These are chat archives for jdubray/sam
That's pretty accurate! (I'm one of the authors.)
Our basic idea is that futures correspond very closely to the interpretation of the "eventually" operator in temporal logic. So if we could give a typed lambda calculus for temporal logic, then we could implement the eventually operator with futures. The benefit of doing this is that we could design languages which combine the easiness of reasoning featured by purely functional programming, while still offering good support for event-based programming (eg, for GUIs). In addition, if we are coming from a typed language that has enough invariants, we can also simplify the implementation of futures (since we know statically that certain problems like deadlock can't arise).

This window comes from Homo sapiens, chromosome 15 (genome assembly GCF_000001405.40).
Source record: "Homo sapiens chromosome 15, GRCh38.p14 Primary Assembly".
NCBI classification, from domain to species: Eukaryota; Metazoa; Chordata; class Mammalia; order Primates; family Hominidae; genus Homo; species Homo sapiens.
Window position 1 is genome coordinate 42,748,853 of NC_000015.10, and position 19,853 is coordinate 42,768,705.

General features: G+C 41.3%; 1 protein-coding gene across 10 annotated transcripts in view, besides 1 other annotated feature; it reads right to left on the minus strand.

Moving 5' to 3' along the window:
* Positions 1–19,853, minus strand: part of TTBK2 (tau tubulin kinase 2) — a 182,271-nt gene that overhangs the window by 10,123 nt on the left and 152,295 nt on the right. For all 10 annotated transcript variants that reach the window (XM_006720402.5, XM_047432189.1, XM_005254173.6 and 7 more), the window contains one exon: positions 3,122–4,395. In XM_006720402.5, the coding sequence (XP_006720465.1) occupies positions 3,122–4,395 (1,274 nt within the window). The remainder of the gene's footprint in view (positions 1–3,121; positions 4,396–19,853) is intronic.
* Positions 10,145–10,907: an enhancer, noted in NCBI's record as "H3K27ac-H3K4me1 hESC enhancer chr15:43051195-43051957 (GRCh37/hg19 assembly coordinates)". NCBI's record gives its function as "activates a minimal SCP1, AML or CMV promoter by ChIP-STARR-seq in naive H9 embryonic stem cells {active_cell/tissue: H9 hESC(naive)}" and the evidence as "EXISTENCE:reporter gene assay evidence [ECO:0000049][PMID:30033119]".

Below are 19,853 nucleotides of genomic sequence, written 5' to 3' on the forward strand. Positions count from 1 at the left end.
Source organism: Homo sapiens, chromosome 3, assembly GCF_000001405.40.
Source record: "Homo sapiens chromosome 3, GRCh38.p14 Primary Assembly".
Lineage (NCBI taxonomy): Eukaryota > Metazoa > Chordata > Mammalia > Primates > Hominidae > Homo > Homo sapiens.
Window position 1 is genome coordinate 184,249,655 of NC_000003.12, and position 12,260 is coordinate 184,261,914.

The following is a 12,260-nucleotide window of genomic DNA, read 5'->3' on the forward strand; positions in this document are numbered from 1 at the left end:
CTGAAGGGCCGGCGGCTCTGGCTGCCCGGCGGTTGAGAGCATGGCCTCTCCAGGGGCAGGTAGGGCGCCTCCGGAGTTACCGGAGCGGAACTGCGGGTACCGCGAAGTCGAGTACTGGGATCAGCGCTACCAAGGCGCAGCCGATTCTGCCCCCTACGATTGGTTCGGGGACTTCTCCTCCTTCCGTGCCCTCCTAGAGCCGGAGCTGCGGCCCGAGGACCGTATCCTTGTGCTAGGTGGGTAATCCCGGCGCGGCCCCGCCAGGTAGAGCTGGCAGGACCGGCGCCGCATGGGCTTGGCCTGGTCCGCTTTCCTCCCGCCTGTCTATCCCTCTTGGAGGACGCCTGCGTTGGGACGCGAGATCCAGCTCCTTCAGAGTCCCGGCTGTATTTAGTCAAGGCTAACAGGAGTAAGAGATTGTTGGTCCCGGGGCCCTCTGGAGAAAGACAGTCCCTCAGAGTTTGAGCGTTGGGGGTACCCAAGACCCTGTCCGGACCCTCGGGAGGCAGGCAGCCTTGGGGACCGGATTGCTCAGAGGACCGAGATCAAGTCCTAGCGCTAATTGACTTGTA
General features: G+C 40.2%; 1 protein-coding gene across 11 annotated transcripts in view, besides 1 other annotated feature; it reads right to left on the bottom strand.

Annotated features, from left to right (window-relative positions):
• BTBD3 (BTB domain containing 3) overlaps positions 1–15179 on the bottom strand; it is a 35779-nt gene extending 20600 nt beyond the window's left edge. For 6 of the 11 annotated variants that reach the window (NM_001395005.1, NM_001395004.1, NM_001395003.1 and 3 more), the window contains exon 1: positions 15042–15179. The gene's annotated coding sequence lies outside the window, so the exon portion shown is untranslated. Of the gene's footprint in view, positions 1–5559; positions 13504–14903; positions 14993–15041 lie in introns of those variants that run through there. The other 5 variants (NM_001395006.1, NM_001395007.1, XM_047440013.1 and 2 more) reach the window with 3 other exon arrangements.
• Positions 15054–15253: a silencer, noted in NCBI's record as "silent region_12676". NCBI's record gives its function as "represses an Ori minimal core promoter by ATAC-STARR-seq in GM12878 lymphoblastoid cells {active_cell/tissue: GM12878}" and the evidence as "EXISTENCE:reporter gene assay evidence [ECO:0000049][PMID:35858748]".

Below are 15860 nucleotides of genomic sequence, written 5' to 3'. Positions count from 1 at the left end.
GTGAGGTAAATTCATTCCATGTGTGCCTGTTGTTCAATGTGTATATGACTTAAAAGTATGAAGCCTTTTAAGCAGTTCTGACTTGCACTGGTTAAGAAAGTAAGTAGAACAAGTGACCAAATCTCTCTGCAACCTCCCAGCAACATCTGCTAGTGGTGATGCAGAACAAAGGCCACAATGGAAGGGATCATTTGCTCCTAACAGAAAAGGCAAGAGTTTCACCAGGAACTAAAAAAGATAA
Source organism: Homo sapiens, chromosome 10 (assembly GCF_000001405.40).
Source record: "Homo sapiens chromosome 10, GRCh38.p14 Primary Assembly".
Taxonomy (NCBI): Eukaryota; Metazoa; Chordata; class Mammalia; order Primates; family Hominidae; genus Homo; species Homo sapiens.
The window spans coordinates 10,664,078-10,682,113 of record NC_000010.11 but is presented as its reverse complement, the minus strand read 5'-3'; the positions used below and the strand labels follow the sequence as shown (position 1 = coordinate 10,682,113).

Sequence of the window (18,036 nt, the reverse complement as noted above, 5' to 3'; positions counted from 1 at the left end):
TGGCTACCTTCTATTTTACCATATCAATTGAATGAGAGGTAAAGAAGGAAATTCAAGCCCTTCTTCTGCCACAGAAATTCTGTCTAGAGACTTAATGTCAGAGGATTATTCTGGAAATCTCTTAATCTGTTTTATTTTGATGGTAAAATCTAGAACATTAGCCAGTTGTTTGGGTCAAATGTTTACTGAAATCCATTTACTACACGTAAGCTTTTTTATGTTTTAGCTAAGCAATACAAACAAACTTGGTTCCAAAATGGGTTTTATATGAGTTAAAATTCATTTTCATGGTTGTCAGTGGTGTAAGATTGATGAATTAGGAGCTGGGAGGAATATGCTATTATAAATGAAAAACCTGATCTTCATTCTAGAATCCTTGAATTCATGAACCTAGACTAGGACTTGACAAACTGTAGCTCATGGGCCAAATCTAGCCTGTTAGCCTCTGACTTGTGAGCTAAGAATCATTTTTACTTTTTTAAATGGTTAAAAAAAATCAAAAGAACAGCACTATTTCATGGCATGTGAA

My personal goal is to figure out the fundamental primitives of interactive programming. Ultimately I'd like to be able to go from a framebuffer to a comfortable GUI toolkit in a few hundred lines of code, so that teaching the principles of how to implement these things can fit into a semester-long course. (Since there is a fairly small limit on how much code a student can reasonably write/comprehend in a term, the better we understand a problem the more we can teach.)